Moreover, the offering of anna is significant because this body is made up of anna and therefore is known as annamaya kosha or the sheath composed of food. It is the vehicle through which you conduct yourself in this world as well as the medium through which you can know the Divine. It is simply for this reason that according to vedic beliefs and traditions, anna, or grain has earned the status of being worshipped as devata.
So important and ingrained is this belief that several hymns and prayers are found in the Vedas and Upanishads invoking gods and goddesses who govern the annamaya kosha. A beautiful Sanskrit stotra to Annapurna beseeches the goddess of grain, who is worshipped at Varanasi alongside the jyotirlinga known as Vishwanath,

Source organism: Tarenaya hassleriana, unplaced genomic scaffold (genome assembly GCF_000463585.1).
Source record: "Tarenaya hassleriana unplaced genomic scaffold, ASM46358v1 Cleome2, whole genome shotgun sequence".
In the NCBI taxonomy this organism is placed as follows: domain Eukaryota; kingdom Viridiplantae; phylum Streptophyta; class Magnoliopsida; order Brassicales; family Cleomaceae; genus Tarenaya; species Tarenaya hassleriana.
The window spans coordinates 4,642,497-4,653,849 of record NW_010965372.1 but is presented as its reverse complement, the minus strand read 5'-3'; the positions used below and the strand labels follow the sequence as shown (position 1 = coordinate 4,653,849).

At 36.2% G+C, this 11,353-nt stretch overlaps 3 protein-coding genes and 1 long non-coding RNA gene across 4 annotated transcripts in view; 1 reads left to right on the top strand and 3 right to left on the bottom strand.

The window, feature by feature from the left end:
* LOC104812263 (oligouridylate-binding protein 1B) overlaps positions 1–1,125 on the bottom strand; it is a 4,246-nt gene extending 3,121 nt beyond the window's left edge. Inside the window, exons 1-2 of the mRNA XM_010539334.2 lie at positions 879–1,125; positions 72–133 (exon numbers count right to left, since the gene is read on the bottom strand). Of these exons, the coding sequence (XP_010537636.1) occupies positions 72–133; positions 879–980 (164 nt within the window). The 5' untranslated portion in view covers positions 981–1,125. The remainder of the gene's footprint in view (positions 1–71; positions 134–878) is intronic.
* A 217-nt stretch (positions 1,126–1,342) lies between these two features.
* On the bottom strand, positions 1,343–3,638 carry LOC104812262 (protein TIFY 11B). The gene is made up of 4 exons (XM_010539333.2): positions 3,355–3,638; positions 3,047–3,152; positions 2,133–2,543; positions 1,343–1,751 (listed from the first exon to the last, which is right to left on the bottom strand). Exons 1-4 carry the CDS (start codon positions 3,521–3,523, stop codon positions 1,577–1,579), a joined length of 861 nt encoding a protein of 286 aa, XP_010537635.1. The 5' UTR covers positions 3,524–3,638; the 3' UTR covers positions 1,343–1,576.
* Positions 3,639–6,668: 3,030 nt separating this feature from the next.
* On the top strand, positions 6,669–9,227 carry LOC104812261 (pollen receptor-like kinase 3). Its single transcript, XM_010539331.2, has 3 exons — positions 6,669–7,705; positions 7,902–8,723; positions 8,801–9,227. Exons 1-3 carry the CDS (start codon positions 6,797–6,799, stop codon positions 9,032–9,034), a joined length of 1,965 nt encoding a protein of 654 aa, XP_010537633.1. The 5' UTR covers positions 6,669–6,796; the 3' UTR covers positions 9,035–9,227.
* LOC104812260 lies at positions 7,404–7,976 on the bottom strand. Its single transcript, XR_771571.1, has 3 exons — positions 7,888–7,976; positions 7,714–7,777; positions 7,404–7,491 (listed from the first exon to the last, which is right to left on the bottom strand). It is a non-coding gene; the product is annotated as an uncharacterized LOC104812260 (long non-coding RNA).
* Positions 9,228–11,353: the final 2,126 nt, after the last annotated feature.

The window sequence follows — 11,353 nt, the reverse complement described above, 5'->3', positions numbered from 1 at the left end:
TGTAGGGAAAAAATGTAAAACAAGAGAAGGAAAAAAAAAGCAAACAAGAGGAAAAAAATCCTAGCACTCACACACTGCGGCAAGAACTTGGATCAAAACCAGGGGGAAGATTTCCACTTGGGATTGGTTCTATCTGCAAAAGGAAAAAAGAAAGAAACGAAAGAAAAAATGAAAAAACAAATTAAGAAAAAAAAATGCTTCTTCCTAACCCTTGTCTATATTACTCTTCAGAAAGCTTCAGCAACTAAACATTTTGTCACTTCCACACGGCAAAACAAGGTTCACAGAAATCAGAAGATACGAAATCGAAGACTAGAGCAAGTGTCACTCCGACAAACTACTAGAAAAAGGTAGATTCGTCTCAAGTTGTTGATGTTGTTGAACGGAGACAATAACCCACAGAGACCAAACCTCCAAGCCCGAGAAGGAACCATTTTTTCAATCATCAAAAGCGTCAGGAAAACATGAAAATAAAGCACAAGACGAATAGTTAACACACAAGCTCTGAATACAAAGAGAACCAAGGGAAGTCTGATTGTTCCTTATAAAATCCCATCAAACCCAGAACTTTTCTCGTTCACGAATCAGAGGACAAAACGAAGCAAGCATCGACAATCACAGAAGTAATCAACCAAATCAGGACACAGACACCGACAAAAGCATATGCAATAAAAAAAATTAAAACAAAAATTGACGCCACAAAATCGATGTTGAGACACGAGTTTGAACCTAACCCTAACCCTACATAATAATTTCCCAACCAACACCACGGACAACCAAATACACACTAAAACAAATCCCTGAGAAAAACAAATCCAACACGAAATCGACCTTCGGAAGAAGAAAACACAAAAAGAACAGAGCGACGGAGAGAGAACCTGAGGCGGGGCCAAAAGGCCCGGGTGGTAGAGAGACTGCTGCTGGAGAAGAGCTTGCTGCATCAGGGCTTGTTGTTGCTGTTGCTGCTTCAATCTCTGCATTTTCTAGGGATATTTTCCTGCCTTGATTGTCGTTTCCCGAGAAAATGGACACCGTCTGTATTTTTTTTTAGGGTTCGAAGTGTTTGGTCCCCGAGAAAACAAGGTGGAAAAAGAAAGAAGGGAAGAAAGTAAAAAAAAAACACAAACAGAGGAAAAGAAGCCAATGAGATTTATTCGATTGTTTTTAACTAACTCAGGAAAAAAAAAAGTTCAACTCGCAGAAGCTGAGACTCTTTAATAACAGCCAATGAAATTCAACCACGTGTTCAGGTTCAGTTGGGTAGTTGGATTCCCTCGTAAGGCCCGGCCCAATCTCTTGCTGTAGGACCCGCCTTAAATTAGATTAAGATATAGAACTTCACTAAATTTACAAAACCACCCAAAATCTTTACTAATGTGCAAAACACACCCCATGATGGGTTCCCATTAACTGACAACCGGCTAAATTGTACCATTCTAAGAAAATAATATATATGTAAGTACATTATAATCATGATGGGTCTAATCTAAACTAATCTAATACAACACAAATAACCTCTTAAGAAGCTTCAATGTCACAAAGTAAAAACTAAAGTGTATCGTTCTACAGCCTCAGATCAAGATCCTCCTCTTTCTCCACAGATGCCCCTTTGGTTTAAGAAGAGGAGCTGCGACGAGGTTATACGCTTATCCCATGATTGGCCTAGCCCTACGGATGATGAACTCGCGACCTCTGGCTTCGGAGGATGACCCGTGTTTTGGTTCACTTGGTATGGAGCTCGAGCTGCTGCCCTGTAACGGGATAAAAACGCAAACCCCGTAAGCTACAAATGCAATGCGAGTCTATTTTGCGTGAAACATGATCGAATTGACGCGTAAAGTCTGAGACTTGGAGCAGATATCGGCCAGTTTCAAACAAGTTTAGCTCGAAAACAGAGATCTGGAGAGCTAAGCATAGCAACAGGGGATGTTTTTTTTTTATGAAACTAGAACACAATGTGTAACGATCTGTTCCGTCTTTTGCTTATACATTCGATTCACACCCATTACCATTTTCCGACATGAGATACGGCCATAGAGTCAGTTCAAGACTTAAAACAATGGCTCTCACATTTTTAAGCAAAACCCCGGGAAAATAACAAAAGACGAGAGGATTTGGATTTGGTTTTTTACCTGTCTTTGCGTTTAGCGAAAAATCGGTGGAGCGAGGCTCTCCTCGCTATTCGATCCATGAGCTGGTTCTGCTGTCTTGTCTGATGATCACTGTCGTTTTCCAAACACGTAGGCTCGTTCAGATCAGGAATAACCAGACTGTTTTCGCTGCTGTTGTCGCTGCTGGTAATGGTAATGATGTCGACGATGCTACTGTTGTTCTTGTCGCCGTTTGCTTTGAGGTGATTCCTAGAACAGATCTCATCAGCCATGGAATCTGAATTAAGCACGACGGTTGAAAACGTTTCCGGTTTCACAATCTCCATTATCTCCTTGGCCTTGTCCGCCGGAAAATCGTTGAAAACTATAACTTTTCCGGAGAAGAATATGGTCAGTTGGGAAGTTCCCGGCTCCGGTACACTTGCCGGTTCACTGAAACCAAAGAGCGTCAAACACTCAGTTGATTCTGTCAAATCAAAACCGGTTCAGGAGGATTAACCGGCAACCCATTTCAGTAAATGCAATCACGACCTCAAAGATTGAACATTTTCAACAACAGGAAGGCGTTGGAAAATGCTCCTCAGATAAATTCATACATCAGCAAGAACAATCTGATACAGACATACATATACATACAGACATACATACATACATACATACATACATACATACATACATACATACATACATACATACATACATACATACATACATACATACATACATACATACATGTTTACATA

Bhikshaam dehi kripa-awalambana-kari maata-annapumesshwari.
"O Annapurna, Mother, do not delayany longer
in giving me bhiksha or alms as a symbol of your grace."
The Taittireya Upanishad, one of the twelve classical Upanishads, has several important and significant mantras devoted to the worship of anna, and direct references are given about its relation to the annamayakosha whereby it influences the speech, thoughts, actions and emotions of man. In yoga too definite practices are taught to influence this first kosha, or sheath, which is constituted of the food we eat.